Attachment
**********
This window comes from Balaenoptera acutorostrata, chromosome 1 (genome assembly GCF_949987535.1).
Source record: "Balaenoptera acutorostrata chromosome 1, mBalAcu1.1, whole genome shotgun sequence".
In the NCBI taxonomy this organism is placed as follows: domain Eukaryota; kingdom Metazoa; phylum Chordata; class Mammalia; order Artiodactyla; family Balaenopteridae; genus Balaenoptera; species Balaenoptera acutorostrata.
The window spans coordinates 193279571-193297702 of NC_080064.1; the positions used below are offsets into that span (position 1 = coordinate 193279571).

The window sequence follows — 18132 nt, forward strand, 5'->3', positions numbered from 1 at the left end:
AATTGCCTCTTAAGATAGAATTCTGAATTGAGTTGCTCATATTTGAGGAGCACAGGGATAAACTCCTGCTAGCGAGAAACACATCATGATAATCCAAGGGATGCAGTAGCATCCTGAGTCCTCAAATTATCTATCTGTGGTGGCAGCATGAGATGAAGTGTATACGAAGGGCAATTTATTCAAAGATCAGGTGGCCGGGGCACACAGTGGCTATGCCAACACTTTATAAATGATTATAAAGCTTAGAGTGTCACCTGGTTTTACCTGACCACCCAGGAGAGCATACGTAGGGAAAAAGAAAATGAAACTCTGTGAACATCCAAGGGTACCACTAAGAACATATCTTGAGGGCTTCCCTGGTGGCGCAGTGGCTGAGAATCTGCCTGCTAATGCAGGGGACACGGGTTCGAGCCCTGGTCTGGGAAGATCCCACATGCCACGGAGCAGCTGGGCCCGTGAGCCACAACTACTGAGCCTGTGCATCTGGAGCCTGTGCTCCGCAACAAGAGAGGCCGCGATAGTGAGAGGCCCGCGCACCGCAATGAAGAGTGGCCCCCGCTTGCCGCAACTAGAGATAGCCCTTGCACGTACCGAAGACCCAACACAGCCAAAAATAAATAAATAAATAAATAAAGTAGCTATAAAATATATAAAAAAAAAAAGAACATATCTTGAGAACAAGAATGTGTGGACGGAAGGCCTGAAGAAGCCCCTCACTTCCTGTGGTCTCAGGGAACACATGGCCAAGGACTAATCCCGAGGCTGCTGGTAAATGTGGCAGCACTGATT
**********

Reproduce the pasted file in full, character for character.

This window comes from Balaenoptera acutorostrata, chromosome 1 (genome assembly GCF_949987535.1).
Source record: "Balaenoptera acutorostrata chromosome 1, mBalAcu1.1, whole genome shotgun sequence".
In the NCBI taxonomy this organism is placed as follows: domain Eukaryota; kingdom Metazoa; phylum Chordata; class Mammalia; order Artiodactyla; family Balaenopteridae; genus Balaenoptera; species Balaenoptera acutorostrata.
The window spans coordinates 193279571-193297702 of NC_080064.1; the positions used below are offsets into that span (position 1 = coordinate 193279571).

The window sequence follows — 18132 nt, forward strand, 5'->3', positions numbered from 1 at the left end:
AATTGCCTCTTAAGATAGAATTCTGAATTGAGTTGCTCATATTTGAGGAGCACAGGGATAAACTCCTGCTAGCGAGAAACACATCATGATAATCCAAGGGATGCAGTAGCATCCTGAGTCCTCAAATTATCTATCTGTGGTGGCAGCATGAGATGAAGTGTATACGAAGGGCAATTTATTCAAAGATCAGGTGGCCGGGGCACACAGTGGCTATGCCAACACTTTATAAATGATTATAAAGCTTAGAGTGTCACCTGGTTTTACCTGACCACCCAGGAGAGCATACGTAGGGAAAAAGAAAATGAAACTCTGTGAACATCCAAGGGTACCACTAAGAACATATCTTGAGGGCTTCCCTGGTGGCGCAGTGGCTGAGAATCTGCCTGCTAATGCAGGGGACACGGGTTCGAGCCCTGGTCTGGGAAGATCCCACATGCCACGGAGCAGCTGGGCCCGTGAGCCACAACTACTGAGCCTGTGCATCTGGAGCCTGTGCTCCGCAACAAGAGAGGCCGCGATAGTGAGAGGCCCGCGCACCGCAATGAAGAGTGGCCCCCGCTTGCCGCAACTAGAGATAGCCCTTGCACGTACCGAAGACCCAACACAGCCAAAAATAAATAAATAAATAAATAAAGTAGCTATAAAATATATAAAAAAAAAAAGAACATATCTTGAGAACAAGAATGTGTGGACGGAAGGCCTGAAGAAGCCCCTCACTTCCTGTGGTCTCAGGGAACACATGGCCAAGGACTAATCCCGAGGCTGCTGGTAAATGTGGCAGCACTGATT